• avatarPAUL F. TAYLOR says:

          Wow Debo. You sound like you may be hurting in the food department more than most of us. If I had to worry about getting a doe to put on the table just so my family could eat, I think my thoughts would not be with anything to fancy in the gun department. Just shoot a one minute per angle rifle and get closer. Good luck and God Bless.

    • avatarken says:

      debo you don’t need all the stuff get a gun practice practice practice. just for putting meat on the table one gun is all you need. learn your gun and you can be very efficient out to say 500 yards or more just shoot the one gun. you want to learn long range shooting spend the money and enjoy. I have hit steel targets consistently with my factory Remington 223 Winchester 270 and Remington 300 mag. the 270 and 300 don’t miss out to 400 yards

      • avatarDebo says:

        Ya, Ken, but you still need a “Rangefinder” **BUILT-IN** so you know where to put the cross-hairs… Because it makes a big difference if it’s 483 or 620 yards if you can’t know for a fact which one it is!! (and out here it’s very difficult to know for sure! Especially at my age…) As for “Getting closer “Paul” out here you can’t get closer 99.999% of the time! (Not many areas out here have “Trees”!!) That’s why they call it the Desert… It’s all 1-2ft high brush spread out… Average shot where he hunts is 550-750 yards but he has taken them out to over 825yards. And “Yes” Paul, I have to support my Grand-kids now because of this idiot in office!! I’m only working 6-15 hours a week now if at all, and supporting 7 people!! So, we do need the food!! We will be practicing at 300-500-700- and 1000 yards and maybe more… I’m most likely going to borrow money to get the Buris-Elem-3 Scope and I’m not sure on the gun yet. I’m Looking at Rem-700 SL-2, Savage Long-range-Hunter, or T/Center so far. But still looking… Trying to get everything under $2,500. Dollars, including a super-muzzle-break and tune it up to be MOA or less at 200+ and a Limbsaver-pad to reduce the recoil to the bolt in my shoulder… Any suggestions?? Also Ken, I would like to know where you hunt here in NV? If your near LasVegas maybe we can go to the range sometime?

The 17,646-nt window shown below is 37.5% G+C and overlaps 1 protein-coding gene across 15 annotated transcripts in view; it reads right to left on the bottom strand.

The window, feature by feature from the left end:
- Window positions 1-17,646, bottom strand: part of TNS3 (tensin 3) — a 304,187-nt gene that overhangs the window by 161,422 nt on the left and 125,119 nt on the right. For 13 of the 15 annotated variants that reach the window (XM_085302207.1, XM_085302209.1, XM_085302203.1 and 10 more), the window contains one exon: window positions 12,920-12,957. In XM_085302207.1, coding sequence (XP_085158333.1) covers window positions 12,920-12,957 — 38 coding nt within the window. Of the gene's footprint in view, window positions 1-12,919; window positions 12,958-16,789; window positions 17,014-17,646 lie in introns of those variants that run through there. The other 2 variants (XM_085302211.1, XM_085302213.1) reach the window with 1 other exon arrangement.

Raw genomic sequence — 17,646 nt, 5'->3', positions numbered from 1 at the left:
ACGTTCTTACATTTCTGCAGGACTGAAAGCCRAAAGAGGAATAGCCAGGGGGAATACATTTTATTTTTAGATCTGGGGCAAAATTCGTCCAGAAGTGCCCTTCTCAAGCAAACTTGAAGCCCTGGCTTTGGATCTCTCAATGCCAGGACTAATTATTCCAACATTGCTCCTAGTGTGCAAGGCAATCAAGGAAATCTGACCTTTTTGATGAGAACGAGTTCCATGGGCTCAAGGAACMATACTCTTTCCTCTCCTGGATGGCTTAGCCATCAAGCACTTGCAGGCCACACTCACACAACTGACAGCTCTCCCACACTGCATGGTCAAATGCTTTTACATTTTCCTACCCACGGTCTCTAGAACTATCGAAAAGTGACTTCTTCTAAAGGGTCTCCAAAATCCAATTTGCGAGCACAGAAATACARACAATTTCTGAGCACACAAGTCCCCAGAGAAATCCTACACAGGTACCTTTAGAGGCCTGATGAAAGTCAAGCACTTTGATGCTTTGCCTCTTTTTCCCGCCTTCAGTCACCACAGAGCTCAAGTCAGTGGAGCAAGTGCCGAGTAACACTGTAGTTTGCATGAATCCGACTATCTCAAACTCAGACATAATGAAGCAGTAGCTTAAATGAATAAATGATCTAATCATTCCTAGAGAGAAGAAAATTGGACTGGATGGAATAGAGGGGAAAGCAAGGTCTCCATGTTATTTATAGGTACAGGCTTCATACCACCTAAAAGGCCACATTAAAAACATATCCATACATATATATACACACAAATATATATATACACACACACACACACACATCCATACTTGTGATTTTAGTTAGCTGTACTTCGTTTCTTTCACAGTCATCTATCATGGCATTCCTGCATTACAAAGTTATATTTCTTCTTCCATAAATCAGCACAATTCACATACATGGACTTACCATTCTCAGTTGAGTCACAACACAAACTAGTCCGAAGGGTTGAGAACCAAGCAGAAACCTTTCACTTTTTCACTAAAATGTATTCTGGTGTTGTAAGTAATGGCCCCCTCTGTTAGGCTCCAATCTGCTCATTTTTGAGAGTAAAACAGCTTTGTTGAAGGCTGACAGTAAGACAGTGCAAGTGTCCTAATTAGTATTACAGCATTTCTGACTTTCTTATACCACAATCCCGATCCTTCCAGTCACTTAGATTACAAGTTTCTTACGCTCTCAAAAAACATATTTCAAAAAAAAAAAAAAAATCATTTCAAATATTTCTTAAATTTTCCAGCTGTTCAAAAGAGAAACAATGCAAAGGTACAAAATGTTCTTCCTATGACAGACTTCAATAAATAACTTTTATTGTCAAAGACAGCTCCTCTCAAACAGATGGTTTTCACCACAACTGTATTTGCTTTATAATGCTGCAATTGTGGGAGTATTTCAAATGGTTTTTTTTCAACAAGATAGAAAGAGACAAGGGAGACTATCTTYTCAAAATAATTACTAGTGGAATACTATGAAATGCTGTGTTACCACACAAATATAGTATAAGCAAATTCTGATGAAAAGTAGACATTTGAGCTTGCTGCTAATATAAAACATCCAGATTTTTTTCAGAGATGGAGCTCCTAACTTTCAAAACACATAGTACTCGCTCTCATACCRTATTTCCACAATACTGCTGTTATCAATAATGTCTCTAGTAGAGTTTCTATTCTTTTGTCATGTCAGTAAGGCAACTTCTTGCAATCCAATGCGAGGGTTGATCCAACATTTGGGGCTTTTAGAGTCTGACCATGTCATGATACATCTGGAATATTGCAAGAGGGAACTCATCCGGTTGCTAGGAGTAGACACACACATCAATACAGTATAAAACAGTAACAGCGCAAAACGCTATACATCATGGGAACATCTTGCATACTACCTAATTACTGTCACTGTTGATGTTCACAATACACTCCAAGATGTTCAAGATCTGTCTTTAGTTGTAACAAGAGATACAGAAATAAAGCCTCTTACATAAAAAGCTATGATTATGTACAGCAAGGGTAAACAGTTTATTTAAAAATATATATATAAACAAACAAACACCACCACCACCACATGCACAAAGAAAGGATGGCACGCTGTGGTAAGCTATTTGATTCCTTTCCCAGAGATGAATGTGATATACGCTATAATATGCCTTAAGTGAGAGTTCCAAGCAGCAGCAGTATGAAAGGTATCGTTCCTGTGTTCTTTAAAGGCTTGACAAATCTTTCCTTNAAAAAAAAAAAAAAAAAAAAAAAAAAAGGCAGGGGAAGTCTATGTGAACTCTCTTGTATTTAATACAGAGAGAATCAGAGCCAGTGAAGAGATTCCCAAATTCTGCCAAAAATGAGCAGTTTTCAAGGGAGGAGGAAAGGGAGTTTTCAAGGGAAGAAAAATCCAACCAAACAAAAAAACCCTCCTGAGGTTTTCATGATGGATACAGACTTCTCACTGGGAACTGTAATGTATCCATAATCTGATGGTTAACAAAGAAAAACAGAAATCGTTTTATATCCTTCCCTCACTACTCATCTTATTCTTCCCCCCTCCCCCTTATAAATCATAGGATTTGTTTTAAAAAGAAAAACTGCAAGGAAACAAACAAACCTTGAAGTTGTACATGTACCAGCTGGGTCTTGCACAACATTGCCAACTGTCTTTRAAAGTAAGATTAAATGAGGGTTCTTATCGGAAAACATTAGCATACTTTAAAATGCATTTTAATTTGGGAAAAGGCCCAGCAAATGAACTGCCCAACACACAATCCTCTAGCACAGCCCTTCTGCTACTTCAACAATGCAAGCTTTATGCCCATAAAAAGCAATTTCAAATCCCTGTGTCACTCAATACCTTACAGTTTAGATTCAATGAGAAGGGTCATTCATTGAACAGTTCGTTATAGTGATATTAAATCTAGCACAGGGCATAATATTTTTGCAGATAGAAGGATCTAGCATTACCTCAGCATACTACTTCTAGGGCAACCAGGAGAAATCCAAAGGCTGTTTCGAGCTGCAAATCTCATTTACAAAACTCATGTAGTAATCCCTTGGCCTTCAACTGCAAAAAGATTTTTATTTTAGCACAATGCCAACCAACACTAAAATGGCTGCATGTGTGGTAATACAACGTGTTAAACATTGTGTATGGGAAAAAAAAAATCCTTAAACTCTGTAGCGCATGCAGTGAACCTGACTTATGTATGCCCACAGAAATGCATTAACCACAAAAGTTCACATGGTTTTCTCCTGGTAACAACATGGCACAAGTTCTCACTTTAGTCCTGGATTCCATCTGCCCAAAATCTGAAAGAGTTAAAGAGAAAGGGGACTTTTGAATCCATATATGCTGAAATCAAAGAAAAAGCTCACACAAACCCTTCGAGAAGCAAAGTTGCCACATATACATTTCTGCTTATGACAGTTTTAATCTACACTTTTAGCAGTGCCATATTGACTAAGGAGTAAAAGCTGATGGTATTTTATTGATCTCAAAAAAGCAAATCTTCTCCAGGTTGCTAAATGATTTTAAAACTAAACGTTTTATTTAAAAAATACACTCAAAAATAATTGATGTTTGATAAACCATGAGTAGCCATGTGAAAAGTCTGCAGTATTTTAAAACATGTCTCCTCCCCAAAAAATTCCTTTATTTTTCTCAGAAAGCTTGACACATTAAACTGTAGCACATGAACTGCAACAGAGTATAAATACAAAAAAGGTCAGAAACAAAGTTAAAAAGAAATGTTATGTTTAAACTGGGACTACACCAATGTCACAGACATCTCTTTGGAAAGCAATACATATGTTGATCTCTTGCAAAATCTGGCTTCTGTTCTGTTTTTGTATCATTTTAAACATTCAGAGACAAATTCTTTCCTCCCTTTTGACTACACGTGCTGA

• avatarPAUL F. TAYLOR says:

          Debo, do you live in NV? I live in AZ, Tucson to be exact. I teach longe range shooting here. I would be willing to help you learn to do this if you want. I would suggest buying a 7mm Mag in the Rem sendero model, then put a $ 180.00 muzzle brake on it that will reduce at least 45% of recoil. Then look at a Huskamaw 5-20 rifle scope. They will burn the turrets free and you will be accurate out to at least 950 yards. I know because I have two of them. As far as a range finder goes I have a older $1500.00 range finder that is bigger than I will use anymore and I will let you have it CHEAP. Let me know if this helps.

  20. avatarDennis Hardin says: